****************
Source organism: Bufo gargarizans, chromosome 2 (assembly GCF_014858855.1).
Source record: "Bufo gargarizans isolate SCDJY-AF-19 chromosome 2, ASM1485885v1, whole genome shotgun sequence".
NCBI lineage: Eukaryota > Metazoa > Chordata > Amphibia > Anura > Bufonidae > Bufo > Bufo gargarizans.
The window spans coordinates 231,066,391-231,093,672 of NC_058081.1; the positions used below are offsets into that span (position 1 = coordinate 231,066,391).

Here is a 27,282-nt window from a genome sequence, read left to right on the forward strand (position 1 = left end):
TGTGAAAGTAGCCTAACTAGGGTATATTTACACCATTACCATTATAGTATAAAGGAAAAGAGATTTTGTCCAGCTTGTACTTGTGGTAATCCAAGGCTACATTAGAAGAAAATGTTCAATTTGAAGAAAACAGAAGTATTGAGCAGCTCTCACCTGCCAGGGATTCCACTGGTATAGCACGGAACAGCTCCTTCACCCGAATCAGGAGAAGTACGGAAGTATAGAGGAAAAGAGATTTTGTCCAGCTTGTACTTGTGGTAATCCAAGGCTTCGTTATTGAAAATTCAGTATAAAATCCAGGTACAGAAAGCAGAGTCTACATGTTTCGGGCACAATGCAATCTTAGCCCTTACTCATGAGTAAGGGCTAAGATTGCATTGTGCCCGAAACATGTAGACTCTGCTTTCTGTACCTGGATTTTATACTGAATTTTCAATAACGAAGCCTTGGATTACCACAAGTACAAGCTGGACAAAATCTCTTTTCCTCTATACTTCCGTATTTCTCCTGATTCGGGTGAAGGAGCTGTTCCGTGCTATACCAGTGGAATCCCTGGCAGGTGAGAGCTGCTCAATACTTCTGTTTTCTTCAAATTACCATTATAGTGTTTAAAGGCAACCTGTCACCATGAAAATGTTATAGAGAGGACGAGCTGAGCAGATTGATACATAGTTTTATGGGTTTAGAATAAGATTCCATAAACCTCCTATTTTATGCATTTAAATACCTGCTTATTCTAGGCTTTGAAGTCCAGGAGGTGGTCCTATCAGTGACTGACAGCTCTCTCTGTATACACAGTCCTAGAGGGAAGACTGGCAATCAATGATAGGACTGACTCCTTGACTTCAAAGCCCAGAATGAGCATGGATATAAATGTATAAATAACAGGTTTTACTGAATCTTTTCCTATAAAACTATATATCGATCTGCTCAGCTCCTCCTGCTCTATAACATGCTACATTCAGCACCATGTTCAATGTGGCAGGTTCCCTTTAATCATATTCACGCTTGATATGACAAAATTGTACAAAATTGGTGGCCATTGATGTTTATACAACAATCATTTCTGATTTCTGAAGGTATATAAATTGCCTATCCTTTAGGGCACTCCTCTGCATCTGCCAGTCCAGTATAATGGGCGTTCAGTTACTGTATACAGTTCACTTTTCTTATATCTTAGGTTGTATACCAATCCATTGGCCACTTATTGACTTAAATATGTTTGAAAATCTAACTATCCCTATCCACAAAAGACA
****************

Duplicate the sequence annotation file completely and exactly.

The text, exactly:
Source organism: Bufo gargarizans, chromosome 2 (assembly GCF_014858855.1).
Source record: "Bufo gargarizans isolate SCDJY-AF-19 chromosome 2, ASM1485885v1, whole genome shotgun sequence".
NCBI lineage: Eukaryota > Metazoa > Chordata > Amphibia > Anura > Bufonidae > Bufo > Bufo gargarizans.
The window spans coordinates 231,066,391-231,093,672 of NC_058081.1; the positions used below are offsets into that span (position 1 = coordinate 231,066,391).

Here is a 27,282-nt window from a genome sequence, read left to right on the forward strand (position 1 = left end):
TGTGAAAGTAGCCTAACTAGGGTATATTTACACCATTACCATTATAGTATAAAGGAAAAGAGATTTTGTCCAGCTTGTACTTGTGGTAATCCAAGGCTACATTAGAAGAAAATGTTCAATTTGAAGAAAACAGAAGTATTGAGCAGCTCTCACCTGCCAGGGATTCCACTGGTATAGCACGGAACAGCTCCTTCACCCGAATCAGGAGAAGTACGGAAGTATAGAGGAAAAGAGATTTTGTCCAGCTTGTACTTGTGGTAATCCAAGGCTTCGTTATTGAAAATTCAGTATAAAATCCAGGTACAGAAAGCAGAGTCTACATGTTTCGGGCACAATGCAATCTTAGCCCTTACTCATGAGTAAGGGCTAAGATTGCATTGTGCCCGAAACATGTAGACTCTGCTTTCTGTACCTGGATTTTATACTGAATTTTCAATAACGAAGCCTTGGATTACCACAAGTACAAGCTGGACAAAATCTCTTTTCCTCTATACTTCCGTATTTCTCCTGATTCGGGTGAAGGAGCTGTTCCGTGCTATACCAGTGGAATCCCTGGCAGGTGAGAGCTGCTCAATACTTCTGTTTTCTTCAAATTACCATTATAGTGTTTAAAGGCAACCTGTCACCATGAAAATGTTATAGAGAGGACGAGCTGAGCAGATTGATACATAGTTTTATGGGTTTAGAATAAGATTCCATAAACCTCCTATTTTATGCATTTAAATACCTGCTTATTCTAGGCTTTGAAGTCCAGGAGGTGGTCCTATCAGTGACTGACAGCTCTCTCTGTATACACAGTCCTAGAGGGAAGACTGGCAATCAATGATAGGACTGACTCCTTGACTTCAAAGCCCAGAATGAGCATGGATATAAATGTATAAATAACAGGTTTTACTGAATCTTTTCCTATAAAACTATATATCGATCTGCTCAGCTCCTCCTGCTCTATAACATGCTACATTCAGCACCATGTTCAATGTGGCAGGTTCCCTTTAATCATATTCACGCTTGATATGACAAAATTGTACAAAATTGGTGGCCATTGATGTTTATACAACAATCATTTCTGATTTCTGAAGGTATATAAATTGCCTATCCTTTAGGGCACTCCTCTGCATCTGCCAGTCCAGTATAATGGGCGTTCAGTTACTGTATACAGTTCACTTTTCTTATATCTTAGGTTGTATACCAATCCATTGGCCACTTATTGACTTAAATATGTTTGAAAATCTAACTATCCCTATCCACAAAAGACA